Sullivan District 4 NH House candidates spar over school funding

Nov. 4—Democrat Bruce Cragin, 72, is challenging two-term N.H. Rep. Judy Aron, 66, a Republican, for one of the House seats in Sullivan County. Among other things, Cragin and Aron disagree on how funds should be given to private and public schools.

District 4 covers Acworth, Goshen, Langdon, Lempster and Washington.

Aron, a South Acworth resident and former handmade-soap small-business owner, said she has a good understanding of how to get things done after serving in Concord for the past four years. Cragin, who is retired and lives in Lempster, said he feels confident in his abilities to help discern between good and bad political arguments after having spent more than 20 years as a publicly funded research scientist at various public universities and research institutes.

Cragin believes public-education funding must be protected from going toward private schooling.

"We have so many efforts nowadays to divert funds from public education to private sources to basically disassemble public education," he said. "Before we expand it, we've got to defend it. If we can find additional sources of funding, that would help us deal with state versus local funding of education."

Cragin's concern carries over into a dislike of New Hampshire's Education Freedom Accounts.

Also known as school vouchers, EFAs allow parents of low income to use a portion of public-education dollars for education environments that best suit their child's needs. These funds can be used for purposes such as tuition to a private school, textbooks, technology, special-education services and other education-related expenses.

Cragin said the program's real purpose is to accomplish right-wing and libertarian goals of getting the government out of funding public education.

"They have the effect that if you use tax dollars for these Education Freedom Accounts, the actuality is that it's money taken away from public schools," he said.

But Aron said she is in favor of EFAs because they provide options, as well as funding for students and parents directly.. She said she doesn't believe significant sums are being taken from public schools because they still receive money from the Education Trust Fund, which is funded by sources such as the lottery, business taxes and the Statewide Education Property Tax (SWEPT).

Aron wrote in an email that she supports public education, and has demonstrated this in the past by supporting the $100 million that went to SWEPT this past year. This is tax is set by the state and taken in by local cities and towns to contribute to the state's Education Trust Fund. This replaced monies that would have otherwise been paid out of local property taxpayer pockets, she said.

However, she said, leaders must find ways to control and lower the cost of educating students. She said public school budgets continue to climb while proficiency ratings fall.

"We should be asking why that is happening and not just throwing more money at it," Aron said.

In terms of environment, both candidates have different ideas about what the most pressing hazard is. Cragin believes the state should focus on getting off carbon-based fuels.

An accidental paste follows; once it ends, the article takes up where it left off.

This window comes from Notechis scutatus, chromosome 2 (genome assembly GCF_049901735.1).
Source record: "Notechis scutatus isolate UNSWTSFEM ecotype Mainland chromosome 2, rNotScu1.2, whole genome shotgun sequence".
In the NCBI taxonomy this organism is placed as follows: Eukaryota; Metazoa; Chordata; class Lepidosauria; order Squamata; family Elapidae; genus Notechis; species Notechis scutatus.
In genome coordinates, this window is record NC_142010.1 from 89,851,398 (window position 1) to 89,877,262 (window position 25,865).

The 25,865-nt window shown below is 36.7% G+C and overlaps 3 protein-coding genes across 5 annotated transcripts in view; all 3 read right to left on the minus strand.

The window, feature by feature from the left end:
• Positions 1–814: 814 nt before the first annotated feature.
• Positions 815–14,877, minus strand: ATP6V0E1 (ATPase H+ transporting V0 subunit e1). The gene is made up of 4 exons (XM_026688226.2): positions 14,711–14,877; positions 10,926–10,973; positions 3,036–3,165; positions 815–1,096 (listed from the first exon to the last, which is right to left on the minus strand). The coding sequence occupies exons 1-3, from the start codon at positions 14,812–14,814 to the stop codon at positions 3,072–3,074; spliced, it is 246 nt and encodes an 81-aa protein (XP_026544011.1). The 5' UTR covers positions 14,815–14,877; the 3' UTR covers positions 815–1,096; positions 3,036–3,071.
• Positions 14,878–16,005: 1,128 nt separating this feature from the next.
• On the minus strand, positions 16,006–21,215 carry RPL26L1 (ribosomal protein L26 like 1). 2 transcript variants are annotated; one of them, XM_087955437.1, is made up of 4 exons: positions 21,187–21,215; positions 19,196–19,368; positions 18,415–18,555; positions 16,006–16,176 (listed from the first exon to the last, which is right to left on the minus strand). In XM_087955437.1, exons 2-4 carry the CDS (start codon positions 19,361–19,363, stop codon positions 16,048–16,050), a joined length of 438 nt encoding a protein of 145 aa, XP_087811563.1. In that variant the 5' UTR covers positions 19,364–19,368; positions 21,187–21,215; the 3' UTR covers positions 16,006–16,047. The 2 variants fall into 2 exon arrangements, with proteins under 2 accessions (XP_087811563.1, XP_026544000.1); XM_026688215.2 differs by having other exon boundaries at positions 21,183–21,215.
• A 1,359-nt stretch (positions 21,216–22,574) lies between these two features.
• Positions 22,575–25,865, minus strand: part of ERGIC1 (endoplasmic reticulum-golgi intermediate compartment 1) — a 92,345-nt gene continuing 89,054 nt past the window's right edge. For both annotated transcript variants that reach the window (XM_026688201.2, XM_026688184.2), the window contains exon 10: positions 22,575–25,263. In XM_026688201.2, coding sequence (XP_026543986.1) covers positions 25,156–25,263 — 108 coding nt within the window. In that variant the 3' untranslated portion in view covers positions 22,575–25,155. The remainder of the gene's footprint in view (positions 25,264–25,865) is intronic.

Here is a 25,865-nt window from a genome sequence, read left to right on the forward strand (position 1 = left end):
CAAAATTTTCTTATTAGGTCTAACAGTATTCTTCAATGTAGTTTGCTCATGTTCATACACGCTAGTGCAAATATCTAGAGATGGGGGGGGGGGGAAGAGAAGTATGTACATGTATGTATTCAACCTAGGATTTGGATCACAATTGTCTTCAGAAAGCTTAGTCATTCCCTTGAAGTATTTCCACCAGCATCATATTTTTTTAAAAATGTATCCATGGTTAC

"In my lifetime carbon dioxide in the atmosphere has gone up roughly 30 percent," Cragin said. "That just amazes me as someone who has done planetary science. When you see something that big [happening], it really tells you something is going on."

The solution is not making fossil fuels less expensive, he said but going to alternative energy sources and finding ways to get people to use them.

Aron said making sure the state is cleaning up solid waste sites and ensuring New Hampshire doesn't become the "dumping ground" of New England are among her top priorities.

States surrounding New Hampshire continue to make restrictions for their own landfills, resulting in New Hampshire becoming a recipient of their trash, she said.

Both candidates agree that women should have the power to make decisions about their own bodies. Aron said she sees no reason to change the current New Hampshire law that allows abortion for any reason up until the sixth month of pregnancy. After that point, it's allowed only to protect a pregnant person from a major or life-threatening medical emergency or for fatal fetal anomalies.

Both candidates also agree housing is an issue, with Cragin saying he's interested in keeping seniors in their homes if they wish and lowering the cost of child care for working parents. He said that parents suffered during the pandemic due to the rise of child care costs.

Aron said she's more interested in protecting New Hampshire's economy as a whole so that homebuilding is more affordable, as is staying in one's home.

With these concerns in mind, she said she'll never support a state income or sales tax, and also plans to work to lower the cost and size of the government and drive down energy costs.

"I will continue to work to support our municipalities, our families, our first responders, our veterans, our farmers, and our small businesses," Aron said. "I will continue to work to bring more state and federal funding to Sullivan County as I did by bringing $25.2 million dollars for our county nursing home renovation project."

The state invested that sum into the Claremont facility in October. These funds came from the County Nursing Home Infrastructure Program for making renovations to the building.

Jamie Browder can be reached at 352-1234 ext. 1427 or